Now is the time to go and grab some economic opportunities

Monday November 13 2017


Sugarcane is offloaded from a tractor at Chemelil Sugar Factory in Kisumu on September 12, 2016. What we must do is take the likes of Nzoia, Chemelil, Sony, Muhoroni and Mumias sugar firms’ operations and resuscitate them. PHOTO | TONNY OMONDI | NATION MEDIA GROUP 

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After the best part of the year being held hostage to drought and electioneering, it is time to move the economy into a more proactive mode.

Providing more opportunities for the many people coming into the job market is as much about resuscitating existing activities and opportunities and creating new ones.

It is about looking at the drivers of economic and commercial activity and seeing where their performance can be improved.


Take the sugar industry, for example. Despite the vast swathes of land in Nyanza, western and the coast under sugar cultivation we import at least a third of our needs.

We produce some of the most expensive sugar in the world in those limping old factories when you take into account losses and bailouts.

Even more ironical is that much of our sugar growing belt is a sea of poverty and neglect due to the incapacities and inefficiencies of these dinosaurs.

There are newer, more efficient and productive operations that adhere to more commercial norms.


What we have is a tale of two sugar industries and the challenge is to drag the monoliths out of the old world and into the new one.

The tale of two industries shows cane can be grown and processed much more efficiently and economically.

What we must do is take the likes of Nzoia, Chemelil, Sony, Muhoroni and Mumias sugar firms’ operations and resuscitate them.

That formula will inevitably involve a mix: Getting the government out of the activity of running sugar factories; considerable radical surgery to reduce bloated work forces, cutting inflated costs and replacing inefficient production methods.

It might also involve the merging of some operations and the diversification from total reliance on sugar production.

While there will be some initial job losses the eventual outcome will be more opportunities in a more vibrant environment.

There are many other underperforming entities or lost opportunities in other sectors.

Manufacturing is plagued by high costs of production.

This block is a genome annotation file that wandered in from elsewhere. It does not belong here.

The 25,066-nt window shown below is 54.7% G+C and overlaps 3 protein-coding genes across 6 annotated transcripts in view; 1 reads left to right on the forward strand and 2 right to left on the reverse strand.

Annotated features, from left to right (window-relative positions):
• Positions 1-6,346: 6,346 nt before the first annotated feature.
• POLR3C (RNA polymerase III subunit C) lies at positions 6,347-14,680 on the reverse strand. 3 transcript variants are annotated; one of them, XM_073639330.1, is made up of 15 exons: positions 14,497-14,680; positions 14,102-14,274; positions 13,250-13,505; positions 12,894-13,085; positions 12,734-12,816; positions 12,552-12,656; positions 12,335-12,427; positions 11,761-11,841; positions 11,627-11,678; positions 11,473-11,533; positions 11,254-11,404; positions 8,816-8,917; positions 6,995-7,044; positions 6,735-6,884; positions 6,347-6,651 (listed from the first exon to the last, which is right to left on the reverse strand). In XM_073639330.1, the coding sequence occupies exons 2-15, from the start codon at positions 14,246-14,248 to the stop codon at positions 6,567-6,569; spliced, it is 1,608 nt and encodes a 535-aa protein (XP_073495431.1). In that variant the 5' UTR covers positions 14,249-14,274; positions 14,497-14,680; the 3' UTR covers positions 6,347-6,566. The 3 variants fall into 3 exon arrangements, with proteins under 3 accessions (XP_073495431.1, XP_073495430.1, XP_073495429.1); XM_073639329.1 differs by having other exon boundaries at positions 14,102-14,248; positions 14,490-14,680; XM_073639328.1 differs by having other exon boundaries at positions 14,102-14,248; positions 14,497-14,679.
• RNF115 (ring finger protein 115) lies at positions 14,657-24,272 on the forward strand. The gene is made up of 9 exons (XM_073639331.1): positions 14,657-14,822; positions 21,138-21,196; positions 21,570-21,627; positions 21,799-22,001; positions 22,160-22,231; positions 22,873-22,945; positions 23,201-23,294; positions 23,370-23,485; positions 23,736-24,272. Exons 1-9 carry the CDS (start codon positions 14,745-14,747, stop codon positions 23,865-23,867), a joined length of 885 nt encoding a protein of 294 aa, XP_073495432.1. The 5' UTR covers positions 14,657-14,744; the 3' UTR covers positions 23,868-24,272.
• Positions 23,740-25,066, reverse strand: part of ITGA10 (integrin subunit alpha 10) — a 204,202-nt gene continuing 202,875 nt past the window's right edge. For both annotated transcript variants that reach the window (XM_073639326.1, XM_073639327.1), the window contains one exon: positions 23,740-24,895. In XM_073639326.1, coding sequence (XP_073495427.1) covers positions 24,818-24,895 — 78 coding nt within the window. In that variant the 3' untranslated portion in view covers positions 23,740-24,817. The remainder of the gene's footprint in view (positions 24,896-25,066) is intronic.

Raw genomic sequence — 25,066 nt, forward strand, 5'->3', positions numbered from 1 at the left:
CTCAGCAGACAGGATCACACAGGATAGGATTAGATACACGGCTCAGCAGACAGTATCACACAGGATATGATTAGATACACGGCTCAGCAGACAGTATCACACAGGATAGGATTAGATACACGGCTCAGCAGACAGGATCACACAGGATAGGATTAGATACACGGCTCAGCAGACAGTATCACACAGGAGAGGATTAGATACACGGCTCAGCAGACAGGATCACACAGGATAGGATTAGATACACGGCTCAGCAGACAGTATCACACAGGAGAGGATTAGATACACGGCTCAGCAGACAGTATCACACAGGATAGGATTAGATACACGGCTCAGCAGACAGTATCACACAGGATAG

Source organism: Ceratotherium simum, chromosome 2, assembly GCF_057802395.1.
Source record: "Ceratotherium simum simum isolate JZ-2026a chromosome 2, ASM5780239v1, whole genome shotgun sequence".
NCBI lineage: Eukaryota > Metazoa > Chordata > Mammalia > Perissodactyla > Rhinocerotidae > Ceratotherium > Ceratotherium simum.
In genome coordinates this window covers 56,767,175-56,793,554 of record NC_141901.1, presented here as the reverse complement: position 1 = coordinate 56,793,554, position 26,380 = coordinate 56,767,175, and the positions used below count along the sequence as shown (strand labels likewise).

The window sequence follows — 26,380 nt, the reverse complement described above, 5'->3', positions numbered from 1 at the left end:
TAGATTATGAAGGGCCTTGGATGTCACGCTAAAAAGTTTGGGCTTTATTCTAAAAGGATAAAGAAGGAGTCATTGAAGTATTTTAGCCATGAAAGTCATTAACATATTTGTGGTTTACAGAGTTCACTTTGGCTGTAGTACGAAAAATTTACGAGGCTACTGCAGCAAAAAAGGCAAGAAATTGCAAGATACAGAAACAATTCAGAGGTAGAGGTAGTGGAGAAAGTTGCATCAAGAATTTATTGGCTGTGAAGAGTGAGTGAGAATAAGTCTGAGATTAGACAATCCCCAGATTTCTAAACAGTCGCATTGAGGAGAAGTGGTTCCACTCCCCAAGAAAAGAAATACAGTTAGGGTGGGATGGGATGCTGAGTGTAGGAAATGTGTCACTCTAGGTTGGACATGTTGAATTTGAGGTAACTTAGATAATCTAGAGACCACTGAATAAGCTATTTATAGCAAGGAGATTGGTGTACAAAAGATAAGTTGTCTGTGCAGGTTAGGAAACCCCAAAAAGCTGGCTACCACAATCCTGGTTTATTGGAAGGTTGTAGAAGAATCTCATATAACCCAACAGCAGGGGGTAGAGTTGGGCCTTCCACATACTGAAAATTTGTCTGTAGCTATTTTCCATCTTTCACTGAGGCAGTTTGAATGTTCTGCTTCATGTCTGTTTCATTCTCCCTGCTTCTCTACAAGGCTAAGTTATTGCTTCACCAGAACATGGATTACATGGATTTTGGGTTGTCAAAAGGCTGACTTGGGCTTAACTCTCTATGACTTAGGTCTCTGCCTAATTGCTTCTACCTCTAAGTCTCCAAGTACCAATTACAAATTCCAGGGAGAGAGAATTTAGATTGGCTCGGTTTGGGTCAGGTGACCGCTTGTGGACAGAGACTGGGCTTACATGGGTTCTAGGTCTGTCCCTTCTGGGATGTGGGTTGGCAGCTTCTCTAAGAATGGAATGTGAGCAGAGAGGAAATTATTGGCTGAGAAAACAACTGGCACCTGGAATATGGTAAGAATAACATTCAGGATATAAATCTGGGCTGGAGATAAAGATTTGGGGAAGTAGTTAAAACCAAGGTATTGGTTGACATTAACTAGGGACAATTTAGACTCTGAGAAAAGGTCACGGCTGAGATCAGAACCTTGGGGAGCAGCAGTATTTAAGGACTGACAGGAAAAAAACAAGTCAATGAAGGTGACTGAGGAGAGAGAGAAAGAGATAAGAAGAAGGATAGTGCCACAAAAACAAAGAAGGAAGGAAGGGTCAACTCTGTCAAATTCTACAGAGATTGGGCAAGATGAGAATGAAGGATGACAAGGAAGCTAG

Some items literally cost more than imported equivalents even after being subjected to import tariffs.

In some cases, costs of agriculture are also too high.


If farmers cannot produce a 90-kilo bag of maize for Sh3,200 and make a reasonable profit then something is clearly wrong.

Indeed, there are those who argue that the NCPB maize buying price is actually on the high side.

In spite of Kenya having an amazing attractions, its tourism industry still suffers from major peaks and troughs and occupancy levels that, on average, are too low.

It needs more and more marketing but the industry also needs to take a hard look at itself vis a vis the increasingly sophisticated market.


Kenya has become a major hub for the region.

Not only is it a major gateway for imports and exports, but also many regional operations are based here.

We must look at ways of making Kenya a more attractive place to operate in.

This entails reducing bureaucratic impediments and improving transport infrastructure, including Mombasa Port.

There are several other areas the incoming government needs to put under the microscope and redress.


We are accumulating debt too fast and getting into the ever-increasing vicious circle of borrowing more to repay old loans.

Large debt diverts more money from activities such as education and health care.

Another important housekeeping measure is to go through project proposals and commitments and do a serious forensic appraisal on what value they actually have for the economy, and whether they are, indeed, value for money.

One obvious candidate is the proposed Lamu coal power plant.

This is all in the name of extracting better value from our economy by making its drivers more efficient and dynamic.

Mr Shaw is a public policy and economic analyst:[email protected]